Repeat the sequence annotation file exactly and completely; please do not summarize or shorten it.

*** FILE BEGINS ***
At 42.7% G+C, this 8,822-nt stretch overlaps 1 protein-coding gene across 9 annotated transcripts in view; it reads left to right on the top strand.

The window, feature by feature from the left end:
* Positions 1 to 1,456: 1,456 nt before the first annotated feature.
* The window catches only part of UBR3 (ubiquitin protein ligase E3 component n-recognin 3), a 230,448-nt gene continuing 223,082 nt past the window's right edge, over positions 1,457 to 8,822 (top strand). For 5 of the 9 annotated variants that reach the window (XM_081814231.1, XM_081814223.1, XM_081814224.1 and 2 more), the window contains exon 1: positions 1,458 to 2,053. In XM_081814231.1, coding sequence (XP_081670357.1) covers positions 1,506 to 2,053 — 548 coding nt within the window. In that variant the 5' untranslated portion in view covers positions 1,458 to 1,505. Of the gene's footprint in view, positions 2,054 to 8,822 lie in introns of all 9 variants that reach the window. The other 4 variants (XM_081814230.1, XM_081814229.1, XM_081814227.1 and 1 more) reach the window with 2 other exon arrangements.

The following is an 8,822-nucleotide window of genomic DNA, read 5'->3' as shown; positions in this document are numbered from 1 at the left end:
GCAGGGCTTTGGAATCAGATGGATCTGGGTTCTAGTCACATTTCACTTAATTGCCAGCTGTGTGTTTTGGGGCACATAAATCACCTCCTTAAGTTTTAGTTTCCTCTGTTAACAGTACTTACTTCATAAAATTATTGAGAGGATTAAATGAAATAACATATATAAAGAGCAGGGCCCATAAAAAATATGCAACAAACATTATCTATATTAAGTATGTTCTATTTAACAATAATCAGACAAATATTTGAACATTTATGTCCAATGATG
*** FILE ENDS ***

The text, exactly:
At 42.7% G+C, this 8,822-nt stretch overlaps 1 protein-coding gene across 9 annotated transcripts in view; it reads left to right on the top strand.

The window, feature by feature from the left end:
* Positions 1 to 1,456: 1,456 nt before the first annotated feature.
* The window catches only part of UBR3 (ubiquitin protein ligase E3 component n-recognin 3), a 230,448-nt gene continuing 223,082 nt past the window's right edge, over positions 1,457 to 8,822 (top strand). For 5 of the 9 annotated variants that reach the window (XM_081814231.1, XM_081814223.1, XM_081814224.1 and 2 more), the window contains exon 1: positions 1,458 to 2,053. In XM_081814231.1, coding sequence (XP_081670357.1) covers positions 1,506 to 2,053 — 548 coding nt within the window. In that variant the 5' untranslated portion in view covers positions 1,458 to 1,505. Of the gene's footprint in view, positions 2,054 to 8,822 lie in introns of all 9 variants that reach the window. The other 4 variants (XM_081814230.1, XM_081814229.1, XM_081814227.1 and 1 more) reach the window with 2 other exon arrangements.

The following is an 8,822-nucleotide window of genomic DNA, read 5'->3' as shown; positions in this document are numbered from 1 at the left end:
GCAGGGCTTTGGAATCAGATGGATCTGGGTTCTAGTCACATTTCACTTAATTGCCAGCTGTGTGTTTTGGGGCACATAAATCACCTCCTTAAGTTTTAGTTTCCTCTGTTAACAGTACTTACTTCATAAAATTATTGAGAGGATTAAATGAAATAACATATATAAAGAGCAGGGCCCATAAAAAATATGCAACAAACATTATCTATATTAAGTATGTTCTATTTAACAATAATCAGACAAATATTTGAACATTTATGTCCAATGATG